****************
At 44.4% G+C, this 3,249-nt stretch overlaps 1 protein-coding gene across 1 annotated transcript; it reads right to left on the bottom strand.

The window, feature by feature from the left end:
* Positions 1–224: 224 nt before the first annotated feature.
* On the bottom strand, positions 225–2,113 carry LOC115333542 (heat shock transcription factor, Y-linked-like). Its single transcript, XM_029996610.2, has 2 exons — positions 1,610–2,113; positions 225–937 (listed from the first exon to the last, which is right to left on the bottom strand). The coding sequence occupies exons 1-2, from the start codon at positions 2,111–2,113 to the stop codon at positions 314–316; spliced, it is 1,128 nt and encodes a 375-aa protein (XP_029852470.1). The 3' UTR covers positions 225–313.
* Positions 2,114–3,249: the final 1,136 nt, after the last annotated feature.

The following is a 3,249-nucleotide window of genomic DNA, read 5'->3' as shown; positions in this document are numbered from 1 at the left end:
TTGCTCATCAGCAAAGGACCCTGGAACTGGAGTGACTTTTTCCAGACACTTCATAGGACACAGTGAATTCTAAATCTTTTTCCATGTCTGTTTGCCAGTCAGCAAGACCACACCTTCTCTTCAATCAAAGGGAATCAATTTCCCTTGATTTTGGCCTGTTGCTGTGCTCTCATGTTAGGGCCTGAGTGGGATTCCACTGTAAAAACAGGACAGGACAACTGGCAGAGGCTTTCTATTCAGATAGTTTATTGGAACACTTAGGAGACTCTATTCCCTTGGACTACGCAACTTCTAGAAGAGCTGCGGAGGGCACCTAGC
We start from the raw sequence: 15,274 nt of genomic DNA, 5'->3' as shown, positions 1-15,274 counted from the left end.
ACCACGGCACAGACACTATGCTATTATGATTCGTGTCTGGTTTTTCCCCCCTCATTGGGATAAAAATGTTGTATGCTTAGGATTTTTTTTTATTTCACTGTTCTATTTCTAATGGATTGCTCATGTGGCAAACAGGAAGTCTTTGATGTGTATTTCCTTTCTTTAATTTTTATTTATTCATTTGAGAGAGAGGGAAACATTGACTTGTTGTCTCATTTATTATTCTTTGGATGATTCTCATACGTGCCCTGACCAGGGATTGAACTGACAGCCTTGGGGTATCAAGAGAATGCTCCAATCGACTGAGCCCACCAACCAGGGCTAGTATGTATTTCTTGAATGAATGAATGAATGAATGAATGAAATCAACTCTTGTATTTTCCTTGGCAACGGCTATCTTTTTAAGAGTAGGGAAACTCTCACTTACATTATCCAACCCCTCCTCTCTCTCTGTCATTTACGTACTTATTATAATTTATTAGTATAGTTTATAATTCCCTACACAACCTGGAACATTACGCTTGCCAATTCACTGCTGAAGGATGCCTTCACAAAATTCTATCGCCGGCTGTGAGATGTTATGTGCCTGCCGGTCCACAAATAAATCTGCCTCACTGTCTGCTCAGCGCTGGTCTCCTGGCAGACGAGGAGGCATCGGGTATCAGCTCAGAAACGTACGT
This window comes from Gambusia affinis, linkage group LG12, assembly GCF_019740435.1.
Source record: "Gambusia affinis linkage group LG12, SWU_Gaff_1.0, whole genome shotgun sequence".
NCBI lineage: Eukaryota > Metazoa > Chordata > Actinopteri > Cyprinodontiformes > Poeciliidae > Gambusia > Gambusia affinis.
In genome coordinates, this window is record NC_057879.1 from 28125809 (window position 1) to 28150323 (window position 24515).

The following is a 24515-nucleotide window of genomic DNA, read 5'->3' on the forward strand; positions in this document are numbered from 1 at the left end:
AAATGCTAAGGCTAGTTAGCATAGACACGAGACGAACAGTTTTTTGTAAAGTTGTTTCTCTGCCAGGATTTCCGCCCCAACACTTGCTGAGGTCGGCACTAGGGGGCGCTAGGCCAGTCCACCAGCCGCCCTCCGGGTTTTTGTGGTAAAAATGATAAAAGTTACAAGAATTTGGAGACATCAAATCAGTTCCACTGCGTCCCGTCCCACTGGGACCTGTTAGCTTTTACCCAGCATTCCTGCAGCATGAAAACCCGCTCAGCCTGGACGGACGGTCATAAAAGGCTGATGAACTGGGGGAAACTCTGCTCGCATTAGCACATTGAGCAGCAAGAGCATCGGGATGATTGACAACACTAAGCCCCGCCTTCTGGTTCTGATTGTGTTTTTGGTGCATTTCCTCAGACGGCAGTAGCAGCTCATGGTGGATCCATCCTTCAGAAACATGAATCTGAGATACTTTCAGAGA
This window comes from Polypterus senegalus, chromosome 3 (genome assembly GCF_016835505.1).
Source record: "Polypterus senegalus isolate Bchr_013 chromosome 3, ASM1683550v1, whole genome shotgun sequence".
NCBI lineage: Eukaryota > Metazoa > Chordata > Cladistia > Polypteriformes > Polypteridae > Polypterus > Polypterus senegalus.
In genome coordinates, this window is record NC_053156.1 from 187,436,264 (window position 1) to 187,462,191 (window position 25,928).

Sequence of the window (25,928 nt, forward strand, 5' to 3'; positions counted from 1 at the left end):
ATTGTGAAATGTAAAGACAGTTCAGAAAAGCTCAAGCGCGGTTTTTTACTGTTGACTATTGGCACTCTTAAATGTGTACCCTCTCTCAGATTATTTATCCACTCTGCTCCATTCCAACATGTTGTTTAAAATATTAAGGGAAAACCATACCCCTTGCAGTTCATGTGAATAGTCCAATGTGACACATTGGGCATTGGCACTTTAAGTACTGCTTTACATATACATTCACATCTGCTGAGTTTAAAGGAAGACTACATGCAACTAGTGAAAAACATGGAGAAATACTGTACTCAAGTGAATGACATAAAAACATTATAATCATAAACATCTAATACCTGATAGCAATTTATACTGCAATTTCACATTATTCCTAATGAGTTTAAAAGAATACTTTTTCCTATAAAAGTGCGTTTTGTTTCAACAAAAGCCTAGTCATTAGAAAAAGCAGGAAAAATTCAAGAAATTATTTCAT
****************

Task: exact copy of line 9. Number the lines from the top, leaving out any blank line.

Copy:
ACCACGGCACAGACACTATGCTATTATGATTCGTGTCTGGTTTTTCCCCCCTCATTGGGATAAAAATGTTGTATGCTTAGGATTTTTTTTTATTTCACTGTTCTATTTCTAATGGATTGCTCATGTGGCAAACAGGAAGTCTTTGATGTGTATTTCCTTTCTTTAATTTTTATTTATTCATTTGAGAGAGAGGGAAACATTGACTTGTTGTCTCATTTATTATTCTTTGGATGATTCTCATACGTGCCCTGACCAGGGATTGAACTGACAGCCTTGGGGTATCAAGAGAATGCTCCAATCGACTGAGCCCACCAACCAGGGCTAGTATGTATTTCTTGAATGAATGAATGAATGAATGAATGAAATCAACTCTTGTATTTTCCTTGGCAACGGCTATCTTTTTAAGAGTAGGGAAACTCTCACTTACATTATCCAACCCCTCCTCTCTCTCTGTCATTTACGTACTTATTATAATTTATTAGTATAGTTTATAATTCCCTACACAACCTGGAACATTACGCTTGCCAATTCACTGCTGAAGGATGCCTTCACAAAATTCTATCGCCGGCTGTGAGATGTTATGTGCCTGCCGGTCCACAAATAAATCTGCCTCACTGTCTGCTCAGCGCTGGTCTCCTGGCAGACGAGGAGGCATCGGGTATCAGCTCAGAAACGTACGT